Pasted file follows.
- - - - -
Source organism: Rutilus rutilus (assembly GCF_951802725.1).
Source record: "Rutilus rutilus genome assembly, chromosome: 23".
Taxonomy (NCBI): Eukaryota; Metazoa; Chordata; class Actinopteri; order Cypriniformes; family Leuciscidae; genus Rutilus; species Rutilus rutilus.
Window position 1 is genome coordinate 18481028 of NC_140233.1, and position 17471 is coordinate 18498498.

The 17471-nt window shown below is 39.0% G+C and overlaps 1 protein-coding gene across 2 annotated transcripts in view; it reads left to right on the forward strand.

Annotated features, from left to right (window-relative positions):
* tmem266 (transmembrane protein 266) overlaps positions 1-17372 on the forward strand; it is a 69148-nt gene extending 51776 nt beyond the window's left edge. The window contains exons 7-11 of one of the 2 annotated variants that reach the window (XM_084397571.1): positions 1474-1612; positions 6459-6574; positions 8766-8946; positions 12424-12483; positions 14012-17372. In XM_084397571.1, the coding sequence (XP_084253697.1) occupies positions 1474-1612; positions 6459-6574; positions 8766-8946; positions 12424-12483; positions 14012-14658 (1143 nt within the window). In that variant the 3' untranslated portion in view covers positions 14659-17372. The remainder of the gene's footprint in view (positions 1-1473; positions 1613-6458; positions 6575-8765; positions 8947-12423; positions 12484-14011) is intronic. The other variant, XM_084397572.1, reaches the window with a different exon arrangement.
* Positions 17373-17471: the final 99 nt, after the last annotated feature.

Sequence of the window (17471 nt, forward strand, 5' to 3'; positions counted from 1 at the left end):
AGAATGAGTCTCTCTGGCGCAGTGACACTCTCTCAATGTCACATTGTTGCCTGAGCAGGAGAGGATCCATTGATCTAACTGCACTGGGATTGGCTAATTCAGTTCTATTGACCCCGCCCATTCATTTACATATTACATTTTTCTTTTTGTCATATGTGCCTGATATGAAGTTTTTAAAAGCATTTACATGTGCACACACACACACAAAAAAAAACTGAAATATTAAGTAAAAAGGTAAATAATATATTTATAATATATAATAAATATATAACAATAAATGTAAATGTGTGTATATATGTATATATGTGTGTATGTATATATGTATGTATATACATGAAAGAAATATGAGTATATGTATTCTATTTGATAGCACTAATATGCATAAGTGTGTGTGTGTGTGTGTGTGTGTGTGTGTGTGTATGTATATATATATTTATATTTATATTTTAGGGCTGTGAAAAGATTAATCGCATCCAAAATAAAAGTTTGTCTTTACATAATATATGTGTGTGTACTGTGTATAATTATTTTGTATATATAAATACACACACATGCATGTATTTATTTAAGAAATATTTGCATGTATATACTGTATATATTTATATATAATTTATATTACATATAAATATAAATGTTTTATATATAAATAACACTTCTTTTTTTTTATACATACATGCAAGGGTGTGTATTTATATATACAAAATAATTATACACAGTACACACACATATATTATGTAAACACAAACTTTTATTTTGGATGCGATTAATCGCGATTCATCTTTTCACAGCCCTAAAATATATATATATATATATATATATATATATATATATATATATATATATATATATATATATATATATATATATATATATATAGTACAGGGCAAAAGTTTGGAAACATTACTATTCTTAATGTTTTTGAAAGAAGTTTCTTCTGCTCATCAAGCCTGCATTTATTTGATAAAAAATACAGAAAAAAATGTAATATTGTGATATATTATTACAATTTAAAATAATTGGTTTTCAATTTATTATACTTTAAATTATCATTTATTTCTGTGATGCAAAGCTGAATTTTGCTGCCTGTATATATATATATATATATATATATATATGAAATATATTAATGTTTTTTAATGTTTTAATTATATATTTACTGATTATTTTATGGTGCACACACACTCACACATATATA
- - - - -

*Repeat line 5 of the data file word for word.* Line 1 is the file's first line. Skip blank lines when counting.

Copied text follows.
The 17471-nt window shown below is 39.0% G+C and overlaps 1 protein-coding gene across 2 annotated transcripts in view; it reads left to right on the forward strand.